I ordered the pasta carbonara. WHAT? Pasta carbonara? Did I not just whine and complain about this dish in the second paragraph? Yes, I did. But this time was different. While I was browsing the menu, I noticed that Melograno had swapped out the anchovies for pancetta in their pasta carbonara (too many fooled customers?). It was a sign – they were begging for a chance at redemption. I knew I had to try it – that and there was no lamb pasta of the day. When it came to my plate, it looked plain – a neat clump of off-white spaghetti against a large white bowl. My eyes were not amused. But then I ate it. It was the second best carbonara I’ve ever had (the first best was made by our pork-loving friend that I mentioned above – that’s right, a home chef still holds the title). Melograno’s pasta was perfectly cooked, there was just enough sauce to cover the noodles, and the bits of pancetta were nice little meaty surprises. It was a very rich dish, so, in retrospect, I’m happy there was only as much as there was – if there was any more, I would have eaten it and been unable to move.

k was also at our meal with us. A Melograno virgin, she maximized the number of things she’d taste by ordering two appetizers as dinner. Her first was the roasted portobello, which I sampled. It tasted quite good – a little more umph than just a mushroom, but I didn’t hear her say “holy crap”, which I’m pretty sure I’ve heard her exclaim about food in the past. For her second, right before she ordered, we had an interesting discussion:

k: What is carpaccio?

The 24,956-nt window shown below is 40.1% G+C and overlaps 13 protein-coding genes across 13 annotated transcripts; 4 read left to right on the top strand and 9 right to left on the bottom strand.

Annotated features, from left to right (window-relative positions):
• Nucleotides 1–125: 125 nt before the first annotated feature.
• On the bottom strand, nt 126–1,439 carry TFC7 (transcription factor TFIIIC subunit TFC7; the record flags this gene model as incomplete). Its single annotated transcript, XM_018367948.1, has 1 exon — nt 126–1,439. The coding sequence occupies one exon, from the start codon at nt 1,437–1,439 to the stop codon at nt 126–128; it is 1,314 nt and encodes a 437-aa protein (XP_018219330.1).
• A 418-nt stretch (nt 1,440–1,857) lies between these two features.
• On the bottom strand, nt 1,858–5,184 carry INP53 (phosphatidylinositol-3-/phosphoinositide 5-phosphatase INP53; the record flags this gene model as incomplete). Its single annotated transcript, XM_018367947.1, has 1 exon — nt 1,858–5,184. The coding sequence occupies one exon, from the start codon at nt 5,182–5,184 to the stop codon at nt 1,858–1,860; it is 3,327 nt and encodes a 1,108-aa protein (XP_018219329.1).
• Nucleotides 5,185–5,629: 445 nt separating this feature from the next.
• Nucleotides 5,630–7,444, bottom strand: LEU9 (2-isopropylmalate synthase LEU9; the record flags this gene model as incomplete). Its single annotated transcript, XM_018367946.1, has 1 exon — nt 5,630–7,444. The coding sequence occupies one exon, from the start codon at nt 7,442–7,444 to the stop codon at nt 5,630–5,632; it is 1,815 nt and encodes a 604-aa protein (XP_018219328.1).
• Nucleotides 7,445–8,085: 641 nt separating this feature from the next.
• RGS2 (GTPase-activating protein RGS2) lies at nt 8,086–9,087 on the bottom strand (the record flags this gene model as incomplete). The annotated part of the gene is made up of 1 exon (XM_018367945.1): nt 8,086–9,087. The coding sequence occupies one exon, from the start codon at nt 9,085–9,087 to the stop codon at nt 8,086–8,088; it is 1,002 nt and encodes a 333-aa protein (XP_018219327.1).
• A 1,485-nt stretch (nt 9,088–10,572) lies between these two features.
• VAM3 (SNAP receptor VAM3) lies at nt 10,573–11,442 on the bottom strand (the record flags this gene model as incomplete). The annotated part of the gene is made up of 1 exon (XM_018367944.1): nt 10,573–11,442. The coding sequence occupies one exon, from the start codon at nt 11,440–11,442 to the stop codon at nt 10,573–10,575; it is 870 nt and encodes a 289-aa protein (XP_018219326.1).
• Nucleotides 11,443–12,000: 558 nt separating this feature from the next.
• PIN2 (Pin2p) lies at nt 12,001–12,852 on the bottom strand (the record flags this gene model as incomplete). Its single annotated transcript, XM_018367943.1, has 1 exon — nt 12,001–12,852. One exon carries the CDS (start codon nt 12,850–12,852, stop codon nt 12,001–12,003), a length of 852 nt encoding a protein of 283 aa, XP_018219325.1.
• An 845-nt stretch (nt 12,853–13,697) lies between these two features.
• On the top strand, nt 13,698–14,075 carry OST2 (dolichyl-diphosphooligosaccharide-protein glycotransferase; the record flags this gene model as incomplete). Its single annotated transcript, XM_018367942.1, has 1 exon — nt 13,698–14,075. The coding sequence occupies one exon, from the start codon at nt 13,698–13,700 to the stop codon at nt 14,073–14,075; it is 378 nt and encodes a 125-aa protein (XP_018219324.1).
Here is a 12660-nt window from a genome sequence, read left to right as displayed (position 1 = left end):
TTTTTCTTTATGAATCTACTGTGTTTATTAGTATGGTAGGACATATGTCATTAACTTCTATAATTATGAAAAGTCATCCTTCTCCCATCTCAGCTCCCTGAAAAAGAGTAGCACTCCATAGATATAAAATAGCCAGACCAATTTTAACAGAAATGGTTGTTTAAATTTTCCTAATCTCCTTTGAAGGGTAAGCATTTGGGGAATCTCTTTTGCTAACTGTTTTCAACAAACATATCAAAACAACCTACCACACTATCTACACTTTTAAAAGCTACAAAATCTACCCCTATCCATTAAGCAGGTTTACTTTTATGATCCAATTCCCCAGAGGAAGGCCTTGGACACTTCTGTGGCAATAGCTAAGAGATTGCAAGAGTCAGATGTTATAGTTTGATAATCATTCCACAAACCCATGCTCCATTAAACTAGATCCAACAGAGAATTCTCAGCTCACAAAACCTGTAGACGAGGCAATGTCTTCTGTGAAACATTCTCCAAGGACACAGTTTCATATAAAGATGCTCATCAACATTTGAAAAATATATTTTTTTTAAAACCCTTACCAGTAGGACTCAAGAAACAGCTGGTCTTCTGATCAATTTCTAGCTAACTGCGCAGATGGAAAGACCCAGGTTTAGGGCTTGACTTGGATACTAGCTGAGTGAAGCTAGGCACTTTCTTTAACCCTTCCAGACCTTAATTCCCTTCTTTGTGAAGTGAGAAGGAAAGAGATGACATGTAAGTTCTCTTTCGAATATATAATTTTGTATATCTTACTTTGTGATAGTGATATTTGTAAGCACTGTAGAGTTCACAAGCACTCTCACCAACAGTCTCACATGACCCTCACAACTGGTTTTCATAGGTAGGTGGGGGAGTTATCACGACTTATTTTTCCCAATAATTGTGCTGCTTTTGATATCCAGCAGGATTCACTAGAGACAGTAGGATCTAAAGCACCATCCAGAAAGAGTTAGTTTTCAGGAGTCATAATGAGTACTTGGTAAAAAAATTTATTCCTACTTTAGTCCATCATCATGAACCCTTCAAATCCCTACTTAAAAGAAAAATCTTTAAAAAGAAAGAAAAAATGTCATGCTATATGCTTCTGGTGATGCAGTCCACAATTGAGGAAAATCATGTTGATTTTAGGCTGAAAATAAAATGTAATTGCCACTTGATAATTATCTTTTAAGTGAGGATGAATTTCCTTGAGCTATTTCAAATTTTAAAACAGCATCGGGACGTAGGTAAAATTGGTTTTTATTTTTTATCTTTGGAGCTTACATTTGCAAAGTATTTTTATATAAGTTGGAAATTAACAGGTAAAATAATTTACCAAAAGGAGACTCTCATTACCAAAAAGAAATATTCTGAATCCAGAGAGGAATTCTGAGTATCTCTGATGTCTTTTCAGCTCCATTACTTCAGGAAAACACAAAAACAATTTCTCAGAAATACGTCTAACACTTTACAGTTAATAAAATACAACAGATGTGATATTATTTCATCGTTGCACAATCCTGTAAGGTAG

t: It’s really thinly sliced raw meat.

k: But this says pear carpaccio …

t: Oh … ummm … really thinly sliced pear? or are they going to hide meat somewhere?

It turns out that it’s thinly sliced pear, an aged balsamic, and micro-greens. k liked that dish as well, as [I feel that] she’s a huge fan of a good aged balsamic. I kind of wished I had seen that on the menu because it definitely seems like something I’d order.

d was also at our meal. After seeing him at this dinner, I can say with complete confidence that he has a food obsession, which is surprising because he normally “keeps it real” and thus seems like he’d be immune to crushes, obsessions, and fetishes. I figured he would “like” a lot of things, and maybe even “love” some things – but no – these terms cannot even begin to describe the affection he has for Melograno’s pappardelle tartufe. This pasta dish seems simple on the menu. It has mushrooms (shiitake, button, and portobello), truffle oil, cheese, and walnuts. See? Simple. But, you know what – if there was a woman who could make this dish like Melograno (or maybe even only half as good), I’d bet he’d make her his wife … like, tomorrow. But you better act quickly, ladies – I hear he’s going to start trying to make it, himself …